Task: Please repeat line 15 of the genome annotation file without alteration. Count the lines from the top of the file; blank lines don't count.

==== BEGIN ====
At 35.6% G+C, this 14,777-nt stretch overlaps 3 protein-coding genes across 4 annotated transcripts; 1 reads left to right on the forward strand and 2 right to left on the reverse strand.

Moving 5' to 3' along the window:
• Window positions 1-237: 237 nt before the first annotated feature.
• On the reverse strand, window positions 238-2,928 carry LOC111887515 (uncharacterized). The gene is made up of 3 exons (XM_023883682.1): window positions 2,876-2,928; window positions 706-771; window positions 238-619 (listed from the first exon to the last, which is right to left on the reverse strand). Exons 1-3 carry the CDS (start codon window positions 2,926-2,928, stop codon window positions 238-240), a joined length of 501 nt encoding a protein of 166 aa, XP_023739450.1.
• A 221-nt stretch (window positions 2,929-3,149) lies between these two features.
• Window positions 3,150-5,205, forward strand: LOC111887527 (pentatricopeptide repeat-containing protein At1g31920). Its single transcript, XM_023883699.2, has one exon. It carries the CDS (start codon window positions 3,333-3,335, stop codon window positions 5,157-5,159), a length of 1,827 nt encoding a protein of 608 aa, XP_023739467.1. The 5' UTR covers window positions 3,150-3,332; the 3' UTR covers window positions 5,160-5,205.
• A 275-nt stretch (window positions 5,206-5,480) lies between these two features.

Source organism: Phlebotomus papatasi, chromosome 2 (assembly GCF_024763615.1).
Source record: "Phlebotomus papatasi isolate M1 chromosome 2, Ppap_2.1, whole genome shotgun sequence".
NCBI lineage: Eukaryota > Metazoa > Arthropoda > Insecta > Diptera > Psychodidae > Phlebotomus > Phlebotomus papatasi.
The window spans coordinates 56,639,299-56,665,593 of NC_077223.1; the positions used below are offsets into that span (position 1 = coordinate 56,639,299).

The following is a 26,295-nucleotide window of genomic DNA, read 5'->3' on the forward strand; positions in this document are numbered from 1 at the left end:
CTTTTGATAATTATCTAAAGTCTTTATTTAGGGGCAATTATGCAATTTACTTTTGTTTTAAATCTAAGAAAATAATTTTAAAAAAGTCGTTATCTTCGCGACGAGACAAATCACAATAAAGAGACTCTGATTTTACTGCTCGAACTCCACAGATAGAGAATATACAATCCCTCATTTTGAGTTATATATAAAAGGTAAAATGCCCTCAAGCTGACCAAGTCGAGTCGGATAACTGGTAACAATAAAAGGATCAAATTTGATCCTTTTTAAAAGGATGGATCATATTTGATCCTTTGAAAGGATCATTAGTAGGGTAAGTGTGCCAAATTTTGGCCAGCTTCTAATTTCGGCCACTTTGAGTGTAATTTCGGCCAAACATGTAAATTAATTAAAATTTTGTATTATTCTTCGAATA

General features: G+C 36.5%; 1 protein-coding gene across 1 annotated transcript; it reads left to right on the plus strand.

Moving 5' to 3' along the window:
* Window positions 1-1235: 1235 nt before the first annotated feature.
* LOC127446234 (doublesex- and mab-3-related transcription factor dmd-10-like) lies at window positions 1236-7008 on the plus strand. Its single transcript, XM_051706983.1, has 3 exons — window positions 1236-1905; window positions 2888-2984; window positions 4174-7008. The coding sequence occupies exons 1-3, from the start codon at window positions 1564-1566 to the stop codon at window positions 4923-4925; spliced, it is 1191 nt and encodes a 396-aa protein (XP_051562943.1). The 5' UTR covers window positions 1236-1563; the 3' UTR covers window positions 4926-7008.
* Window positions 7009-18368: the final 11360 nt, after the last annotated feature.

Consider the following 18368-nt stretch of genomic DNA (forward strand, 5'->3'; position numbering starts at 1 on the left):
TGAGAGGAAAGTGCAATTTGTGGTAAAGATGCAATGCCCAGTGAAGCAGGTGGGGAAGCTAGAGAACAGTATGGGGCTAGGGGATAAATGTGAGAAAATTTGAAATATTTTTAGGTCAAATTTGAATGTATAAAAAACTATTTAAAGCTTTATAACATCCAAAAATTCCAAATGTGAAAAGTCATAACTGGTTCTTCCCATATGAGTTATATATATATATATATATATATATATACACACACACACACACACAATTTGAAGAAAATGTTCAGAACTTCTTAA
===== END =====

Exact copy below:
Moving 5' to 3' along the window: